Accomplishment and Implementation

Here’s a great quote: “[Paul] is thinking his way through a theology of creation of humankind, and the biblical allusions indicate the narrative of which the resurrection of Jesus now forms the climax, helping the story to its intended goal. Just as, when Israel failed to be the light-bearing people for the world, the covenant God did not rewrite the vocation but rather sent the Messiah to act in Israel’s place (that is the argument of Romans 2:17-4:25, and indeed lies behind much of Romans 5-8 and 9-11), so now the failure of humankind (‘Adam’) to be the creator’s wise, image-bearing steward over creation has not led the creator to rewrite the vocation, but rather to send the Messiah as the truly human being.

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I’ve been making my way through N.T. Wright’s, The Resurrection of the Son of God. I’m about halfway, but I’ve already lost count of the number of highlighters I’ve gone through with this book. It’s probably my most expensive coloring book yet. 😉

Here’s a great quote:

“[Paul] is thinking his way through a theology of creation of humankind, and the biblical allusions indicate the narrative of which the resurrection of Jesus now forms the climax, helping the story to its intended goal. Just as, when Israel failed to be the light-bearing people for the world, the covenant God did not rewrite the vocation but rather sent the Messiah to act in Israel’s place (that is the argument of Romans 2:17-4:25, and indeed lies behind much of Romans 5-8 and 9-11), so now the failure of humankind (‘Adam’) to be the creator’s wise, image-bearing steward over creation has not led the creator to rewrite the vocation, but rather to send the Messiah as the truly human being. The purpose is that in his renewed, resurrected human life he can be and do, for humankind and all creation, what neither humankind nor creation could for themselves.”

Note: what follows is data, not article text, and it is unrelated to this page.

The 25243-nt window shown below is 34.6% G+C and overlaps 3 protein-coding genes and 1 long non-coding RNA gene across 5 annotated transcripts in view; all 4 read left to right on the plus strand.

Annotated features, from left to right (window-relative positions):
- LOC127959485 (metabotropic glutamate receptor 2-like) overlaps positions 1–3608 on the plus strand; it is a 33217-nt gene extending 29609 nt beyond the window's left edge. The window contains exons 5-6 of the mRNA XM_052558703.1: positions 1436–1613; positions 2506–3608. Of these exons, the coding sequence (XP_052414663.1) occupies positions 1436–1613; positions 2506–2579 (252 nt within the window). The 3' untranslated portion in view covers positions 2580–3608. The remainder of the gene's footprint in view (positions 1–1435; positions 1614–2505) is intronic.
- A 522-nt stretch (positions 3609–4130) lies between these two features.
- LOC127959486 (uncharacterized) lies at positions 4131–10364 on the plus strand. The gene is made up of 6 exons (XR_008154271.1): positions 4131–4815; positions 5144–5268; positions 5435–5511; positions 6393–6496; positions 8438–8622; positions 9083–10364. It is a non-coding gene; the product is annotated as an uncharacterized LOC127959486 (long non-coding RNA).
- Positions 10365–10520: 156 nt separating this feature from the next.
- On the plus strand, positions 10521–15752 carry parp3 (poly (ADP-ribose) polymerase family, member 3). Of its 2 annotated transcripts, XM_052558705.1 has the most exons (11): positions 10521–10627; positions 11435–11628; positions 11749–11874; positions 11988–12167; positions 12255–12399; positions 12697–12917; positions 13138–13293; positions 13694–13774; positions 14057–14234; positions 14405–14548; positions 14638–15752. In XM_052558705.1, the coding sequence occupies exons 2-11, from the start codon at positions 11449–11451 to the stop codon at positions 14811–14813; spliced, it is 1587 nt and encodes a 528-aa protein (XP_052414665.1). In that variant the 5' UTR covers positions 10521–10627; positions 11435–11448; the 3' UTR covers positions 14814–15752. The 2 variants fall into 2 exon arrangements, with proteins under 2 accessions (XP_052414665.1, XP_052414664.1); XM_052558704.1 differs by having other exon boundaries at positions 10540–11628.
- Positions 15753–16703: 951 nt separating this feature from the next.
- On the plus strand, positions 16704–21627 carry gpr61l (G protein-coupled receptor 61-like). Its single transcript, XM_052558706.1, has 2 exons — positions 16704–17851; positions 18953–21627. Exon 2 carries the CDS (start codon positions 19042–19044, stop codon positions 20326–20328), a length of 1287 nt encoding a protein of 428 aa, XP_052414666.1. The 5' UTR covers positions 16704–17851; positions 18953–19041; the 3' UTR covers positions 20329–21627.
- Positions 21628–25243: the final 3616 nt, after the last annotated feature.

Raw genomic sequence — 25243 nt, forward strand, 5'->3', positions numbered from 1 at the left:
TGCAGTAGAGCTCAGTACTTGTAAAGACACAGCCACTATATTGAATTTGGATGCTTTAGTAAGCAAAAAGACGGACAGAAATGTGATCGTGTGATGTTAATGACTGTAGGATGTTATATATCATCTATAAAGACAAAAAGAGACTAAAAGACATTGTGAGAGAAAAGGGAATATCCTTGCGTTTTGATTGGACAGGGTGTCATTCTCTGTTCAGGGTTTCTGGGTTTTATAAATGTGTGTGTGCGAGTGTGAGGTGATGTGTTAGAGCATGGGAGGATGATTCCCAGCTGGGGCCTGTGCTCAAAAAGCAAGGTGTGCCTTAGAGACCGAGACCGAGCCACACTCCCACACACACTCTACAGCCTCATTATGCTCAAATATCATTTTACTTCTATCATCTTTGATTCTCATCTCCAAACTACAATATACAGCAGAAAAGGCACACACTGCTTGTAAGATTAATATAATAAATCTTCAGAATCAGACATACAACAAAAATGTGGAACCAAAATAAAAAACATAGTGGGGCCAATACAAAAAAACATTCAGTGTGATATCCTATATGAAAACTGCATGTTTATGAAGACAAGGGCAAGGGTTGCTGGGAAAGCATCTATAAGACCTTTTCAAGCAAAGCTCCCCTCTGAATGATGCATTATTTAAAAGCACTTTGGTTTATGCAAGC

This is amazing. Through the resurrection, Jesus accomplishes the fulfillment of God’s purposes for both creation and covenant. Now as we follow Jesus into his resurrected life, being transformed by the Spirit into his likeness as the true image-bearing human being, we in turn implement his accomplishment in our world.

Elsewhere, Wright likens this accomplishment/implementation relationship to a composer and a conductor. Jesus is the composer, writing the beautiful music that creation has longed to hear. We are the conductor, not rewriting the music, but conducting the orchestra to faithfully follow the intentions of the composer. We are bringing the composer’s accomplishment to life.

This is why the entire backdrop to the New Testament writings is Jesus’ resurrection. The life of Jesus’ students is daily life in the resurrection. Colossians 3:1-3 captures this brilliantly:

“Since, then, you have been raised with Christ, set your hearts on things above, where Christ is seated at the right hand of God. Set your minds on things above, not on earthly things. For you died, and your life is now hidden with Christ in God. When Christ, who is your life, appears, then you also will appear with him in glory.”

Definitely something to chew on…

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